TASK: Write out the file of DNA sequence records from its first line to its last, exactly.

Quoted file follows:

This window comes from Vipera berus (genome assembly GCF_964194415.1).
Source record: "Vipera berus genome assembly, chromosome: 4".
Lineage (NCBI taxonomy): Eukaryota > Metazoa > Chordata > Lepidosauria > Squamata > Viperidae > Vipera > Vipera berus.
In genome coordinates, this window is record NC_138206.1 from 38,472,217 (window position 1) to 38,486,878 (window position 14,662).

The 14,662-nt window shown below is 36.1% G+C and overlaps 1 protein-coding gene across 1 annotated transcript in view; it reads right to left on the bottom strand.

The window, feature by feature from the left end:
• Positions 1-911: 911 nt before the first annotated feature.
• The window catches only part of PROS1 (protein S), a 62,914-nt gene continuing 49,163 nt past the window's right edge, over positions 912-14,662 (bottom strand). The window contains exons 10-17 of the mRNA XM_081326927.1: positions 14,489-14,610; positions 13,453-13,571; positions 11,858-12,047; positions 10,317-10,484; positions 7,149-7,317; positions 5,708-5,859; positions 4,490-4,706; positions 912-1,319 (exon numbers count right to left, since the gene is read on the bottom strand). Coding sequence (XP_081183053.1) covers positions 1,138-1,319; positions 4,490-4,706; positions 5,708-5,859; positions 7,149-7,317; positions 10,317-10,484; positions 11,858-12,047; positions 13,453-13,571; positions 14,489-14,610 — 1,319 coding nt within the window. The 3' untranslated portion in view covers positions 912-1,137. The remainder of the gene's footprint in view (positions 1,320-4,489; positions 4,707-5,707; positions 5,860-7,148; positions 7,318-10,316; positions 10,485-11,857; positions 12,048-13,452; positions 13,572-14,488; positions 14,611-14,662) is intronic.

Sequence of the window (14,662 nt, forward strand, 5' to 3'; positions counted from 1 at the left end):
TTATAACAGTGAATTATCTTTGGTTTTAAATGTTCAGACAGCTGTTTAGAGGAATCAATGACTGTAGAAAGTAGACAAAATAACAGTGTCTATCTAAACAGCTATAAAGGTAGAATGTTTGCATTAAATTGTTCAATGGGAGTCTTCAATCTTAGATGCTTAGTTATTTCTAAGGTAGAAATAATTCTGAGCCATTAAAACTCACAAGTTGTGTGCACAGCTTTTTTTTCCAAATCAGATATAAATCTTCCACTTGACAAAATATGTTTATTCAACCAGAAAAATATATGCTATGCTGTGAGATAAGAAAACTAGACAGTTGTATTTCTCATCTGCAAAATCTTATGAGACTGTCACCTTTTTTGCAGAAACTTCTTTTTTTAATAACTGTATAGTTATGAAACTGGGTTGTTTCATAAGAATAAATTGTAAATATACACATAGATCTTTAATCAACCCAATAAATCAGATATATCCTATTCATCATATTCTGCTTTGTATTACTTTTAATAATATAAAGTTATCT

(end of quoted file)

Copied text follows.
This window comes from Vipera berus (genome assembly GCF_964194415.1).
Source record: "Vipera berus genome assembly, chromosome: 4".
Lineage (NCBI taxonomy): Eukaryota > Metazoa > Chordata > Lepidosauria > Squamata > Viperidae > Vipera > Vipera berus.
In genome coordinates, this window is record NC_138206.1 from 38,472,217 (window position 1) to 38,486,878 (window position 14,662).

The 14,662-nt window shown below is 36.1% G+C and overlaps 1 protein-coding gene across 1 annotated transcript in view; it reads right to left on the bottom strand.

The window, feature by feature from the left end:
• Positions 1-911: 911 nt before the first annotated feature.
• The window catches only part of PROS1 (protein S), a 62,914-nt gene continuing 49,163 nt past the window's right edge, over positions 912-14,662 (bottom strand). The window contains exons 10-17 of the mRNA XM_081326927.1: positions 14,489-14,610; positions 13,453-13,571; positions 11,858-12,047; positions 10,317-10,484; positions 7,149-7,317; positions 5,708-5,859; positions 4,490-4,706; positions 912-1,319 (exon numbers count right to left, since the gene is read on the bottom strand). Coding sequence (XP_081183053.1) covers positions 1,138-1,319; positions 4,490-4,706; positions 5,708-5,859; positions 7,149-7,317; positions 10,317-10,484; positions 11,858-12,047; positions 13,453-13,571; positions 14,489-14,610 — 1,319 coding nt within the window. The 3' untranslated portion in view covers positions 912-1,137. The remainder of the gene's footprint in view (positions 1,320-4,489; positions 4,707-5,707; positions 5,860-7,148; positions 7,318-10,316; positions 10,485-11,857; positions 12,048-13,452; positions 13,572-14,488; positions 14,611-14,662) is intronic.

Sequence of the window (14,662 nt, forward strand, 5' to 3'; positions counted from 1 at the left end):
TTATAACAGTGAATTATCTTTGGTTTTAAATGTTCAGACAGCTGTTTAGAGGAATCAATGACTGTAGAAAGTAGACAAAATAACAGTGTCTATCTAAACAGCTATAAAGGTAGAATGTTTGCATTAAATTGTTCAATGGGAGTCTTCAATCTTAGATGCTTAGTTATTTCTAAGGTAGAAATAATTCTGAGCCATTAAAACTCACAAGTTGTGTGCACAGCTTTTTTTTCCAAATCAGATATAAATCTTCCACTTGACAAAATATGTTTATTCAACCAGAAAAATATATGCTATGCTGTGAGATAAGAAAACTAGACAGTTGTATTTCTCATCTGCAAAATCTTATGAGACTGTCACCTTTTTTGCAGAAACTTCTTTTTTTAATAACTGTATAGTTATGAAACTGGGTTGTTTCATAAGAATAAATTGTAAATATACACATAGATCTTTAATCAACCCAATAAATCAGATATATCCTATTCATCATATTCTGCTTTGTATTACTTTTAATAATATAAAGTTATCT